Wednesday, March 11, 2009

economic cause-and-effect in Obama's worldview

From a 12-page section in the 140-page Obama budget, "Inheriting a legacy of misplaced priorities" (hat tip: Blue Oregon)...

For the better part of three decades, a disproportionate share of the Nation’s wealth has been accumulated by the very wealthy. Technological advances and growing global competition, while transforming whole industries—and birthing new ones—has accentuated the trend toward rising inequality....

This is an interesting choice of time frame, poetically stated-- but inaccurate, and perhaps intentionally so. We can be more precise: this trend started in the early-mid-1970s-- as a function of the economic trends to which the report points. Beyond that, there are vast social changes-- the large-scale self-destruction of families-- which are important to the statistics. (Consider what happens when you divide a middle-class home by divorce into two, poorer households.)

The accompanying graph in the report is quite specific and intentionally misleading. It pinpoints 1980 as the start of this trend-- because their desire is to lay blame on President Reagan, and in particular, his tax policies in concert with an overwhelmingly Democratic House and a Republican Senate. (The causation does not hold-- and not even the correlation works, so they selectively play with the data.)

Yet, instead of using the tax code to lessen these increasing wage disparities, changes in the tax code over the past eight years exacerbated them. According to the Internal Revenue Service, the Nation’s top 400 taxpayers made more than $263 million on average in 2006, but paid income taxes at the lowest rate in the 15 years in which these data have been reported. In constant dollars, the average income of the top 400 taxpayers nearly quadrupled since 1992.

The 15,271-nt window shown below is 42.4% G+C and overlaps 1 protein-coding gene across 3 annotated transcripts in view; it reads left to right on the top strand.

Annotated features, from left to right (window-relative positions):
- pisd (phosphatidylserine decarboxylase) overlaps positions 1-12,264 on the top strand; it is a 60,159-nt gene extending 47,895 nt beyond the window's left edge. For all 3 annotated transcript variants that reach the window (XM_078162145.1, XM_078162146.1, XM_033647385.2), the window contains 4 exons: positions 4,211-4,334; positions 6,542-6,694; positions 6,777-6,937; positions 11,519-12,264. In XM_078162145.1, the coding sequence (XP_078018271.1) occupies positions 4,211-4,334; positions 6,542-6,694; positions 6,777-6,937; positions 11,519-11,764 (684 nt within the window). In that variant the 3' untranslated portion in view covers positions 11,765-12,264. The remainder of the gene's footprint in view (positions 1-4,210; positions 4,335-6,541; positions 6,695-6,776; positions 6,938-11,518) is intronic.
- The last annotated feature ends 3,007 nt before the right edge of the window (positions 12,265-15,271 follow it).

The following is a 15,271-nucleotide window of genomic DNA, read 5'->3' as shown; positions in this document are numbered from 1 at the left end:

Two interesting and important statistics. Along with that, one should note that the wealthy are paying a far higher proportion of income taxes than in the past.

It’s no surprise, then, that wealth began to be ever more concentrated at the top. By 2004, the wealthiest 10 percent of households held 70 percent of total wealth, and the combined net worth of the top 1 percent of families was larger than that of the bottom 90 percent. In fact, the top 1 percent took home more than 22 percent of total national income, up from 10 percent in 1980 (see Figure 9, Top One Percent of Earners). And these disparities are felt far beyond one’s bank statement as several studies have found a direct correlation between health outcomes and personal income.

Key word: "then" (in bold above). Obama seeks to connect the tax policy with the concentration of wealth. Shouldn't it follow that lower and middle-income taxpayers should be far better off since they're paying a lower proportion of taxes?

There is nothing wrong with people succeeding and making money. But there is something wrong when the opportunity for all Americans to get ahead, to enter the middle class, and to create a better life for their children becomes more and more elusive. That is what has been happening: The ladder into the middle class and beyond has become harder and harder to climb....

Key word: "But". When someone says "but", it undermines the first part of the sentence/claim-- often, completely so. For example, "I don't want to be a jerk, but..." can often be translated "I'm about to be a jerk..."

And again, there is an effort to connect the plight of the middle class (such as it is) to tax policies that reduced their taxes-- and ignores far more important policies such as education.


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